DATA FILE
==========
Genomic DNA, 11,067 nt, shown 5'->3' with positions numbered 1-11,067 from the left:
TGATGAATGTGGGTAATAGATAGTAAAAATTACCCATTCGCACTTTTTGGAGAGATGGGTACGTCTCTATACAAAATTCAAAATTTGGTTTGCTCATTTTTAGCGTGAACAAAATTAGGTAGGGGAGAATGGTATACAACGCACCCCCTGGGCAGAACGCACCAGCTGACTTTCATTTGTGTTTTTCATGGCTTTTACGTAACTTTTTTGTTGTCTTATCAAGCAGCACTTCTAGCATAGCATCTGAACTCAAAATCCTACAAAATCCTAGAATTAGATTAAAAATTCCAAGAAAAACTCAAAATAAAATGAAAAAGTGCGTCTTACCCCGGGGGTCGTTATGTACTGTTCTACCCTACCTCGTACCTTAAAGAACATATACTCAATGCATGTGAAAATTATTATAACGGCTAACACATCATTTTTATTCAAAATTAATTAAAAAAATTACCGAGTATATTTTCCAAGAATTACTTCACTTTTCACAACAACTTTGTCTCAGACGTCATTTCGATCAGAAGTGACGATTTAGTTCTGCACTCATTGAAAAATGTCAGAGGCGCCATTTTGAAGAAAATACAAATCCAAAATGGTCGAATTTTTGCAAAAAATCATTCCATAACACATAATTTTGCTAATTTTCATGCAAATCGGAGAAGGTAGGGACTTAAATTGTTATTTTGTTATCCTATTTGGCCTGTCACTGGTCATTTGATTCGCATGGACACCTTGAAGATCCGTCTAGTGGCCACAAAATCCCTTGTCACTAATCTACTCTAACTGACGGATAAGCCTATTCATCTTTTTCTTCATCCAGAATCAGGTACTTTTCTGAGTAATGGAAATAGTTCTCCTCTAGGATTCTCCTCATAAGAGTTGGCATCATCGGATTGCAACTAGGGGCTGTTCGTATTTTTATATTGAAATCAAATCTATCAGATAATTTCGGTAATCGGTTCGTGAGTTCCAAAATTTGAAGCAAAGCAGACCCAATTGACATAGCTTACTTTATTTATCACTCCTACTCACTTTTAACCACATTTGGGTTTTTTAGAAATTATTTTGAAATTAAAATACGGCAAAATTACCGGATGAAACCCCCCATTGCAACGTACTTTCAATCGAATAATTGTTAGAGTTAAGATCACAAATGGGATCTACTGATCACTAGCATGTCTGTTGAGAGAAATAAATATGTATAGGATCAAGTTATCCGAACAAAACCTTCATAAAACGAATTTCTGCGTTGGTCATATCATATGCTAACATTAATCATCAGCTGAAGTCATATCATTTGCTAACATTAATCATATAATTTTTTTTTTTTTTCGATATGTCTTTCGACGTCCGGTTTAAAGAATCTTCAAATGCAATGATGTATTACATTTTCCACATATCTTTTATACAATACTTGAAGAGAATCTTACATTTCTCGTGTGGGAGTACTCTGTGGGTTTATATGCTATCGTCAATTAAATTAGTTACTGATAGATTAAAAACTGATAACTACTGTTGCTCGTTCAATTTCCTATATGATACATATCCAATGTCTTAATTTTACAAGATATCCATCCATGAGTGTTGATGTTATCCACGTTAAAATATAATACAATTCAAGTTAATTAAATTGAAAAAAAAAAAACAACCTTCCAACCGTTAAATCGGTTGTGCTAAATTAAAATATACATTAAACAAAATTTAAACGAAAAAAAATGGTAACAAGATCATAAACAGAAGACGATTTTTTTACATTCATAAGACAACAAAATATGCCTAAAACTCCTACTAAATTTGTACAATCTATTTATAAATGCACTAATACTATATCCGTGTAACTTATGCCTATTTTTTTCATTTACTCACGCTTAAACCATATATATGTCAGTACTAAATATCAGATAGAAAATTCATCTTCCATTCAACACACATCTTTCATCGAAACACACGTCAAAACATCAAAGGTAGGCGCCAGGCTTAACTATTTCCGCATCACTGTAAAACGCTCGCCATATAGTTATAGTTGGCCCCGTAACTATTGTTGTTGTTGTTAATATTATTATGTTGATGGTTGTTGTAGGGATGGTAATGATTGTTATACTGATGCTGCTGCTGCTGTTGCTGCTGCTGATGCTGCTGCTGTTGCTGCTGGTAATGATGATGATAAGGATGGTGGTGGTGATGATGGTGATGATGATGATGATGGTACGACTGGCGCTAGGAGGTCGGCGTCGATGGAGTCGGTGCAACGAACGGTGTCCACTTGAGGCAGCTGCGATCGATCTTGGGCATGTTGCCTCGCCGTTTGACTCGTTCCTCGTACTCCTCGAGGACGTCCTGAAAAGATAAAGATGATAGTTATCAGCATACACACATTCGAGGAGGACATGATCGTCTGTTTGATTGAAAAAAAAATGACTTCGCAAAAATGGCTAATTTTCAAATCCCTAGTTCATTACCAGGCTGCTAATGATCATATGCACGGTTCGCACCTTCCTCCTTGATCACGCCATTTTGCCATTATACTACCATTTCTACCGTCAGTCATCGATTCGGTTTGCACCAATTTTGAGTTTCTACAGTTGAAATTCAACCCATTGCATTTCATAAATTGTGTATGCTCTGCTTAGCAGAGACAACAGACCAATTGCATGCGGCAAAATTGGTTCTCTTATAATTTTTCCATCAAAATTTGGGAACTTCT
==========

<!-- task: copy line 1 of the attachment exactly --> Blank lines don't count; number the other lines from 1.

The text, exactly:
Genomic DNA, 11,067 nt, shown 5'->3' with positions numbered 1-11,067 from the left: